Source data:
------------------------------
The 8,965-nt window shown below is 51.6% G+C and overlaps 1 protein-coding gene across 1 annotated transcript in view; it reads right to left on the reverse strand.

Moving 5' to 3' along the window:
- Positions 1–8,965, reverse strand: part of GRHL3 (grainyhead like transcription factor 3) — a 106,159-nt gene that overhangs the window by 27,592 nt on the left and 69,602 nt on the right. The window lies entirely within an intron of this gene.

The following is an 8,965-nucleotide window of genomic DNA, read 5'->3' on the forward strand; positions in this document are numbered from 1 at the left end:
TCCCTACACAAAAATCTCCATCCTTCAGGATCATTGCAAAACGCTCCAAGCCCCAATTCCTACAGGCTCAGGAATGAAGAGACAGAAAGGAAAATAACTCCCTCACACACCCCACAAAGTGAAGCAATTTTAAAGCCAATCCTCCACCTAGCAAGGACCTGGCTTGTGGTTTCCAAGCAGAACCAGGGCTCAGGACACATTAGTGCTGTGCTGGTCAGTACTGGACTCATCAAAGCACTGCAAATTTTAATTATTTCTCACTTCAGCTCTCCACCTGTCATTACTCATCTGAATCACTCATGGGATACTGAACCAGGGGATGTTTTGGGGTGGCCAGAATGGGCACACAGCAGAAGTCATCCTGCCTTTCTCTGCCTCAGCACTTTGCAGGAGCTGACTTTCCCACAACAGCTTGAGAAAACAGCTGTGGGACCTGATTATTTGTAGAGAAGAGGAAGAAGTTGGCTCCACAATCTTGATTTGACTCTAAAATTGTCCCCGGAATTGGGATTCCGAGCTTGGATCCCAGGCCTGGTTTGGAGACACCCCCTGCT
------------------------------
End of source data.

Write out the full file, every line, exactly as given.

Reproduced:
The 8,965-nt window shown below is 51.6% G+C and overlaps 1 protein-coding gene across 1 annotated transcript in view; it reads right to left on the reverse strand.

Moving 5' to 3' along the window:
- Positions 1–8,965, reverse strand: part of GRHL3 (grainyhead like transcription factor 3) — a 106,159-nt gene that overhangs the window by 27,592 nt on the left and 69,602 nt on the right. The window lies entirely within an intron of this gene.

The following is an 8,965-nucleotide window of genomic DNA, read 5'->3' on the forward strand; positions in this document are numbered from 1 at the left end:
TCCCTACACAAAAATCTCCATCCTTCAGGATCATTGCAAAACGCTCCAAGCCCCAATTCCTACAGGCTCAGGAATGAAGAGACAGAAAGGAAAATAACTCCCTCACACACCCCACAAAGTGAAGCAATTTTAAAGCCAATCCTCCACCTAGCAAGGACCTGGCTTGTGGTTTCCAAGCAGAACCAGGGCTCAGGACACATTAGTGCTGTGCTGGTCAGTACTGGACTCATCAAAGCACTGCAAATTTTAATTATTTCTCACTTCAGCTCTCCACCTGTCATTACTCATCTGAATCACTCATGGGATACTGAACCAGGGGATGTTTTGGGGTGGCCAGAATGGGCACACAGCAGAAGTCATCCTGCCTTTCTCTGCCTCAGCACTTTGCAGGAGCTGACTTTCCCACAACAGCTTGAGAAAACAGCTGTGGGACCTGATTATTTGTAGAGAAGAGGAAGAAGTTGGCTCCACAATCTTGATTTGACTCTAAAATTGTCCCCGGAATTGGGATTCCGAGCTTGGATCCCAGGCCTGGTTTGGAGACACCCCCTGCT